Did you know that in 1900, some 130,000 horses were working in Manhattan? That’s ten times more than the number of taxis racing around New York City streets today. It just goes to show how the horse went from untameable to employable. But how have we been able to build this special relationship with a creature so much bigger and stronger than ourselves? This question is at the heart of “The Horse” – a new exhibition stabled at the Canadian Museum of Civilization from May 28, 2010 until January 2, 2011.
The horse – always and forever
The ancient ‘Hyracotherium’ horse lived over 55 million years ago, and at barely 20 kilograms, was just a small herbivore. It evolved into the impressive ‘Equus ferus’ that was likely hunted and domesticated for its meat and milk, eventually transforming into a vital companion that allowed us to explore further terrain, expanding who we were and what we knew.
With this new access to distance came a desire to conquer, and so the horse quickly became a machine of war. Horses helped the Mongolians build the largest contiguous empire in history and the Spanish to conquer Peru. This particular relationship would endure the loss of many men and horses until the industrialization of war brought it to an end.
From explorers and warriors to the modern jockey, even the Pony Express, speed has long been an essential aspect of our association with horses. But its formidable strength, too, is a trait we came to rely on. Through fields to forests, rivers to roadways, we have asked horses to pull all kinds of things: chariots, sleighs, ploughs, coaches, barges, ambulances, tree trunks, even tramways. So many hooves away from that tiny ancestor, the Hyracotherium, has our beloved horse grown – even the modern Percheron is known to weigh up to 1,200 kilograms!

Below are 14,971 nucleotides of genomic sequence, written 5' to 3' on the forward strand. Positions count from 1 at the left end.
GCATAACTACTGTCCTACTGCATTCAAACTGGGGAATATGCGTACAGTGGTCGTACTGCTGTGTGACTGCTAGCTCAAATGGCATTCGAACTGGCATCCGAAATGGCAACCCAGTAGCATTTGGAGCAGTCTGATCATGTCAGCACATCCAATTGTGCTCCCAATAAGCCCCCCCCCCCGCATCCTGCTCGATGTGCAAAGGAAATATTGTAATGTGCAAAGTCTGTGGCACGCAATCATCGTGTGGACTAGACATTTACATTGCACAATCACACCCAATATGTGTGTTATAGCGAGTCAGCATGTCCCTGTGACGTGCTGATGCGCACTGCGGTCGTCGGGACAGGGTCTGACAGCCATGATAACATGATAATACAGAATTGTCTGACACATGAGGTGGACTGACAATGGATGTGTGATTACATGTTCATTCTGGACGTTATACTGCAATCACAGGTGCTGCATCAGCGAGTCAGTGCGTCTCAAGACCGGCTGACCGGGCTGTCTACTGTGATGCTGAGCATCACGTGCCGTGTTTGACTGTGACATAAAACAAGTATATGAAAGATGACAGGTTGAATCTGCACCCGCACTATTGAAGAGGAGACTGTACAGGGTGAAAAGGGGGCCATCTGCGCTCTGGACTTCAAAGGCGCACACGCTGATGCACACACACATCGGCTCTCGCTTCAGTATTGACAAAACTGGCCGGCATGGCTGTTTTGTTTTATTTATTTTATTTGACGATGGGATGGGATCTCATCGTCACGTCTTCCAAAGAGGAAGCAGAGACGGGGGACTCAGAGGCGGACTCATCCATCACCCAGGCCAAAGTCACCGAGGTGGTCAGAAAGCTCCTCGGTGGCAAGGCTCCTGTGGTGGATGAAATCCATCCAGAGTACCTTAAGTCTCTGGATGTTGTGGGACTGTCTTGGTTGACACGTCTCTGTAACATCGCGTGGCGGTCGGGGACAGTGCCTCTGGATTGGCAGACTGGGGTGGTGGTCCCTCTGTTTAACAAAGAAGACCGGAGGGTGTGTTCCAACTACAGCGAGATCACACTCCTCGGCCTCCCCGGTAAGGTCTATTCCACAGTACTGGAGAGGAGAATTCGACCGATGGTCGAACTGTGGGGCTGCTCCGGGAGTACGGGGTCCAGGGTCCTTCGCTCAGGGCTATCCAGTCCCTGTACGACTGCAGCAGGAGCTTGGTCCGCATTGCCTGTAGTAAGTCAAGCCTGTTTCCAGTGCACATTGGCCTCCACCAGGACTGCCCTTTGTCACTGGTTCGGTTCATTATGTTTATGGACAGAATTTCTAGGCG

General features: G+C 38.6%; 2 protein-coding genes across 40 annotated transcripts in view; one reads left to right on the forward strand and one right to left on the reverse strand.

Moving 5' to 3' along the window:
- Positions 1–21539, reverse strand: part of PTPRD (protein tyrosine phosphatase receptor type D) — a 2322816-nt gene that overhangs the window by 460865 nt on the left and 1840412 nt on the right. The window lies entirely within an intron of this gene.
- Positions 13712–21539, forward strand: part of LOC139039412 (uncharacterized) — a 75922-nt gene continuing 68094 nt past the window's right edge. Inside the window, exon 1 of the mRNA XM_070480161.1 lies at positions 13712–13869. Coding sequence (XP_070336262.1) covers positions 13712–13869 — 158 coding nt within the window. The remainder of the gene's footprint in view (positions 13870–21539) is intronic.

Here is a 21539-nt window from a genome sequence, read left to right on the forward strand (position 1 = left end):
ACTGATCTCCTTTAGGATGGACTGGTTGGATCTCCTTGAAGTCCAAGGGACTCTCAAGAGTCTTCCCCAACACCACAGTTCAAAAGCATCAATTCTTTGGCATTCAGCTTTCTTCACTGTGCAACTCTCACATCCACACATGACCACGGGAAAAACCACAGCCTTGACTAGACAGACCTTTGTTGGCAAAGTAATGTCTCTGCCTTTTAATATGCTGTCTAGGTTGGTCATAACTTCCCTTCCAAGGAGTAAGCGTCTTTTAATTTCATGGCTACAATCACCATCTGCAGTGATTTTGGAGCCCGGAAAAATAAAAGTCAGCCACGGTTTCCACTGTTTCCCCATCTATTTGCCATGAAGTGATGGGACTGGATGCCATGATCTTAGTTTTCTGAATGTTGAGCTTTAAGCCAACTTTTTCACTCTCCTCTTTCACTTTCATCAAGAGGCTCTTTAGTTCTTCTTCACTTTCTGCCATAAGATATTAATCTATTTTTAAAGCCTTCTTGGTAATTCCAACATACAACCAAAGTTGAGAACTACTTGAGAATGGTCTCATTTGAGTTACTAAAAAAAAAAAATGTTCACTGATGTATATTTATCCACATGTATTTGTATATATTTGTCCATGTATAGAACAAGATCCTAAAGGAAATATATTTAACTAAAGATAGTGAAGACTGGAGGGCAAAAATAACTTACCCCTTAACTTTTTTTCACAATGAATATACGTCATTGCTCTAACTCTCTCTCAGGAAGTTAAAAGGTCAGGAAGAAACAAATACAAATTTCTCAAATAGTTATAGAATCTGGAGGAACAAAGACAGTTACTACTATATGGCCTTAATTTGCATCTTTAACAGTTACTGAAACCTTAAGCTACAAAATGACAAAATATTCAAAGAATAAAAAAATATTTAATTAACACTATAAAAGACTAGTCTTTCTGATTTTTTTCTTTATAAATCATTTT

War, transport, work – the horse has held an important place in our daily lives. And while today the horse is used more for show than for labour, our profound respect and admiration for this magnificent creature remains unchanged.
Canada in full gallop
The horse evolved over millions of years in North America and migrated from here to the rest of the world. It died out on this continent 10,000 years ago. Reintroduced in the 16th century, it contributed to the development of society back on its “home” ground.
In its first incarnation at the American Museum of Natural History in New York, “The Horse” exhibition featured several Canadian artefacts, but its installation here was a perfect opportunity to enhance its Canadian content and emphasize the significance of horses in our history.
To enhance the exhibition with some home-grown pieces, Sheldon Posen, Curator of Canadian Folklife at the Canadian Museum of Civilization, went on a nation-wide hunt for art and artefacts. Visitors will enjoy Joe Fafard’s spectacular “Chevaux au galop” (“Running Horses”) installation and the horse-drawn steam fire engine that fought the big Hull and Ottawa fire of 1900. Posen also arranged to borrow the four magnificent gold and silver trophies of Kinghaven Farms’ 1989 Triple Crown winner “With Approval”, and Alfred Munnings’ masterly depiction of the Canadian Cavalry Brigade at the end of the First World War, “Charge of Flowerdew’s Squadron.”
A visit to “The Horse” is more than an exciting history lesson – it will deepen your appreciation for the role this majestic animal has played in our evolution as human beings, both here and around the world.